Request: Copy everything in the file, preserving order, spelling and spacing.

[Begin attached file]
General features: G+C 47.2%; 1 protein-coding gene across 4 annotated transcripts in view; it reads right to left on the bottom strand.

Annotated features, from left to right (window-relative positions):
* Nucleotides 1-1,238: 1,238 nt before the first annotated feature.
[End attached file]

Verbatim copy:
General features: G+C 47.2%; 1 protein-coding gene across 4 annotated transcripts in view; it reads right to left on the bottom strand.

Annotated features, from left to right (window-relative positions):
* Nucleotides 1-1,238: 1,238 nt before the first annotated feature.